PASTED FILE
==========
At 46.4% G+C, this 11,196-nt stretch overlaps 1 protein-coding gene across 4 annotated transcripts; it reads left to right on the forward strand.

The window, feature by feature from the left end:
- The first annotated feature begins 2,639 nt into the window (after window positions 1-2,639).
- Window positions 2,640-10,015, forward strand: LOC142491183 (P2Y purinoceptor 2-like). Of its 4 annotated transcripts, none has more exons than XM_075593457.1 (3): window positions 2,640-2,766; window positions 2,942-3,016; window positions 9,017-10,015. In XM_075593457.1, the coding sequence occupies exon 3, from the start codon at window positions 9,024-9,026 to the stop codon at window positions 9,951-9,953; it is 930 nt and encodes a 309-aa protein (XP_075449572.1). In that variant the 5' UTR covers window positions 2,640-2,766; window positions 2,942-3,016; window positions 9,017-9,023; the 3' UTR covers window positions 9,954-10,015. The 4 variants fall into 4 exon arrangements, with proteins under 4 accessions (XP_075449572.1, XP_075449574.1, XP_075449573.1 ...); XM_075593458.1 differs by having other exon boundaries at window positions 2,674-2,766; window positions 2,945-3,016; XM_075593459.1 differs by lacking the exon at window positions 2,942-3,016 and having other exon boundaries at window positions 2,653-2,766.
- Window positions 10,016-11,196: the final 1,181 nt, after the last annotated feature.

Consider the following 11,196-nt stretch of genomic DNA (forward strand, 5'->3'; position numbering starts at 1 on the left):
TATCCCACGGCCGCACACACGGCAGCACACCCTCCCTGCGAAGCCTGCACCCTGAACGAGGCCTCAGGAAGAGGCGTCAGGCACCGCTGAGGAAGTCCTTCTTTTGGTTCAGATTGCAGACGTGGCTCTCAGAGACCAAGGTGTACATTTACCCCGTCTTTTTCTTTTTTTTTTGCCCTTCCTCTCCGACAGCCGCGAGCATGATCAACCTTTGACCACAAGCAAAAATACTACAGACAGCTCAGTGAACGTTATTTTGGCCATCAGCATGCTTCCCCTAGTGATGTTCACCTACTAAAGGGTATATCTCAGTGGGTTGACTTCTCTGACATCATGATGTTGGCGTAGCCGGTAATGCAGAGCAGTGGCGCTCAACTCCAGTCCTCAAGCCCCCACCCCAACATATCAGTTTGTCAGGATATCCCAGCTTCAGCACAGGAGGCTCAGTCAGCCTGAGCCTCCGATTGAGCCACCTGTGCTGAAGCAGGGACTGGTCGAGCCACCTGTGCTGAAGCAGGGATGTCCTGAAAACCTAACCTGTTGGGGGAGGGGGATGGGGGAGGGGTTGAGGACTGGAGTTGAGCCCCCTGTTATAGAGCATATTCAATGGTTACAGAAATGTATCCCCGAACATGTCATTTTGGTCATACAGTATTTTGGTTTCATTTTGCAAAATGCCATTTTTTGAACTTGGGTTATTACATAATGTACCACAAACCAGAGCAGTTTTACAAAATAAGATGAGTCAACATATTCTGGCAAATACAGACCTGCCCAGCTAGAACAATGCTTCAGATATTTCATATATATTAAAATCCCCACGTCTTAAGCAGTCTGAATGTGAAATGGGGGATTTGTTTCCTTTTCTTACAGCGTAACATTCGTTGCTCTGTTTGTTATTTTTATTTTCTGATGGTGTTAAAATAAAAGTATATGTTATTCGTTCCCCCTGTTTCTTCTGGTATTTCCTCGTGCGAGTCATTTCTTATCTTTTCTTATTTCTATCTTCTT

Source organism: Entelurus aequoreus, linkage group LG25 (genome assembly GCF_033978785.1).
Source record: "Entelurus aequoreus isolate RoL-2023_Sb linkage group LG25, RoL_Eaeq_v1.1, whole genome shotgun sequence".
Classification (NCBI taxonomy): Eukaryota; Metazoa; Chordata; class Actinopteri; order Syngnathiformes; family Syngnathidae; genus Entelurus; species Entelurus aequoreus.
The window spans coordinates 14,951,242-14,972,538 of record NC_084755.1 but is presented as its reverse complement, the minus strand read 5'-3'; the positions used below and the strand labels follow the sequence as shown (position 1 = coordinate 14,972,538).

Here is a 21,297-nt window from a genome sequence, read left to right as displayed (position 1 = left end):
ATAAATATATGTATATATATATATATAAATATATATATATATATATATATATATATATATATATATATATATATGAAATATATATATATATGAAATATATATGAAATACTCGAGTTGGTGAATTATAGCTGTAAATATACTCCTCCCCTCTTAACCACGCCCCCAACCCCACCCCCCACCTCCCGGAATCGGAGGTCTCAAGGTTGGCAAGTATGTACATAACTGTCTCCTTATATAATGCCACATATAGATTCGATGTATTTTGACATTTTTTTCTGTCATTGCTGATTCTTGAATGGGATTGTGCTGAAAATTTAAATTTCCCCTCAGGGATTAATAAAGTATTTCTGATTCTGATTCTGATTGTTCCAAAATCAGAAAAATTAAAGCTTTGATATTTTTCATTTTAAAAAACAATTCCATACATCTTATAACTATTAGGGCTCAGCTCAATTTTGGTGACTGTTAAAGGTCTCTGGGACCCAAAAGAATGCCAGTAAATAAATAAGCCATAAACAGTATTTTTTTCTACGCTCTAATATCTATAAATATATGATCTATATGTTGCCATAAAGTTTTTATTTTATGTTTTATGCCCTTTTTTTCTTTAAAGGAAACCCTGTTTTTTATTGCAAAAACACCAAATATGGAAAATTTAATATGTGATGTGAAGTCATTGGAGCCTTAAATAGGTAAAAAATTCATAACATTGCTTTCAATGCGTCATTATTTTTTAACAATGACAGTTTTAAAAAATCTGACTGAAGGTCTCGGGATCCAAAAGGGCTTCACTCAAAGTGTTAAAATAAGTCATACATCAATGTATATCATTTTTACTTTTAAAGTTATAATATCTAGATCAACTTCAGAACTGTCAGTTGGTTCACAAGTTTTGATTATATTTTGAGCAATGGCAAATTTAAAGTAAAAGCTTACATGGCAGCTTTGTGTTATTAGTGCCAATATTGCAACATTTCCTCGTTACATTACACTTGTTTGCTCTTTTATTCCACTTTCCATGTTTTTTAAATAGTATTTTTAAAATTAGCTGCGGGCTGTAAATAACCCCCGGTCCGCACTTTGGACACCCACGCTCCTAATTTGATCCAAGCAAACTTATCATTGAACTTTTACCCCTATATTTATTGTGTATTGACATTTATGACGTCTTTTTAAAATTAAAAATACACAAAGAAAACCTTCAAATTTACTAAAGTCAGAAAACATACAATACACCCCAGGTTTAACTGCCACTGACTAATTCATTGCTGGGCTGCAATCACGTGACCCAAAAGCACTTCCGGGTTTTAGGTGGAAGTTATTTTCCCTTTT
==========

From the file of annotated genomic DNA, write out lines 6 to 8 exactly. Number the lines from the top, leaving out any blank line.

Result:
Consider the following 11,196-nt stretch of genomic DNA (forward strand, 5'->3'; position numbering starts at 1 on the left):
TATCCCACGGCCGCACACACGGCAGCACACCCTCCCTGCGAAGCCTGCACCCTGAACGAGGCCTCAGGAAGAGGCGTCAGGCACCGCTGAGGAAGTCCTTCTTTTGGTTCAGATTGCAGACGTGGCTCTCAGAGACCAAGGTGTACATTTACCCCGTCTTTTTCTTTTTTTTTTGCCCTTCCTCTCCGACAGCCGCGAGCATGATCAACCTTTGACCACAAGCAAAAATACTACAGACAGCTCAGTGAACGTTATTTTGGCCATCAGCATGCTTCCCCTAGTGATGTTCACCTACTAAAGGGTATATCTCAGTGGGTTGACTTCTCTGACATCATGATGTTGGCGTAGCCGGTAATGCAGAGCAGTGGCGCTCAACTCCAGTCCTCAAGCCCCCACCCCAACATATCAGTTTGTCAGGATATCCCAGCTTCAGCACAGGAGGCTCAGTCAGCCTGAGCCTCCGATTGAGCCACCTGTGCTGAAGCAGGGACTGGTCGAGCCACCTGTGCTGAAGCAGGGATGTCCTGAAAACCTAACCTGTTGGGGGAGGGGGATGGGGGAGGGGTTGAGGACTGGAGTTGAGCCCCCTGTTATAGAGCATATTCAATGGTTACAGAAATGTATCCCCGAACATGTCATTTTGGTCATACAGTATTTTGGTTTCATTTTGCAAAATGCCATTTTTTGAACTTGGGTTATTACATAATGTACCACAAACCAGAGCAGTTTTACAAAATAAGATGAGTCAACATATTCTGGCAAATACAGACCTGCCCAGCTAGAACAATGCTTCAGATATTTCATATATATTAAAATCCCCACGTCTTAAGCAGTCTGAATGTGAAATGGGGGATTTGTTTCCTTTTCTTACAGCGTAACATTCGTTGCTCTGTTTGTTATTTTTATTTTCTGATGGTGTTAAAATAAAAGTATATGTTATTCGTTCCCCCTGTTTCTTCTGGTATTTCCTCGTGCGAGTCATTTCTTATCTTTTCTTATTTCTATCTTCTT

Source organism: Entelurus aequoreus, linkage group LG25 (genome assembly GCF_033978785.1).